This is a wide-ranging collection of sources that aims to cover the whole sweep of Soviet history: Richard Sakwa's work on the politics of the Soviet Union makes him well placed to produce such a volume.
Jonathan Scott's major reinterpretation of the seventeenth century, the most turbulent period in English political history, is timely. It coincides with the ongoing debate over Britain's place in Europe, the current experiment in devolution and the recent discussion of the monarchy's relevance.
Labour's First Century is a good barometer of the state of intellectual Thinking within and about Labour as it looks forward to its second century. Its tone differs from that of the fiftieth anniversary histories.
It has been fashionable to downplay the importance of battles in medieval military history. 'Most campaigns did not end in battle largely because both commanders were reluctant to risk battle', was John Gillingham's verdict. He pointed out that Henry II never fought a battle, yet had a great military reputation.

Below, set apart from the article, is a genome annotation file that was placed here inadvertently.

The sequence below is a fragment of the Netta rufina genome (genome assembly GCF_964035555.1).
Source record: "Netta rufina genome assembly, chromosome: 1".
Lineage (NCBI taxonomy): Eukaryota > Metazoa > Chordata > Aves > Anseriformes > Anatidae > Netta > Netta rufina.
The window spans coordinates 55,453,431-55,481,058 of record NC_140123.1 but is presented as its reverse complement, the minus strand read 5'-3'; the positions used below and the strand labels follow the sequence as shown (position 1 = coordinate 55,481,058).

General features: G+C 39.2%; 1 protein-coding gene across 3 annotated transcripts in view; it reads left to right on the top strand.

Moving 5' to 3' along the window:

Sweden, Prussia, and Russia. Three great powers were forged in the fire of the Northern Wars. The military monarchies fed on weaker neighbours where such existed. In the sixteenth century, Poland-Lithuania, Brandenburg and Sweden carved up the small Baltic empire left by the crusading knights of the Teutonic Order.
The aim of Roderick McLean's book is to assert the continuing importance of monarchs in European politics in the decades immediately before 1914.
John Charmley is, of course, no stranger to controversy.... How tempting it would be to begin a review of his latest book in this vein.
Research into the origins of the First World War, like the work undertaken on most controversial historical topics, is subject, at least to some extent, to the dictates of scholarly fashion. Thus, it was that, not so long ago, much of the writing on this issue focused on the cultural factors that, it is said, predisposed the people of Europe to rush headfirst towards the precipice.
Totalitarianism as a concept has made something of a comeback in recent years.
'We historians are dull creatures', A.J.P. Taylor once wrote, 'and women sometimes notice this.' One woman who obviously thought Taylor far from dull was Kathy Burk, the last of his postgraduate students.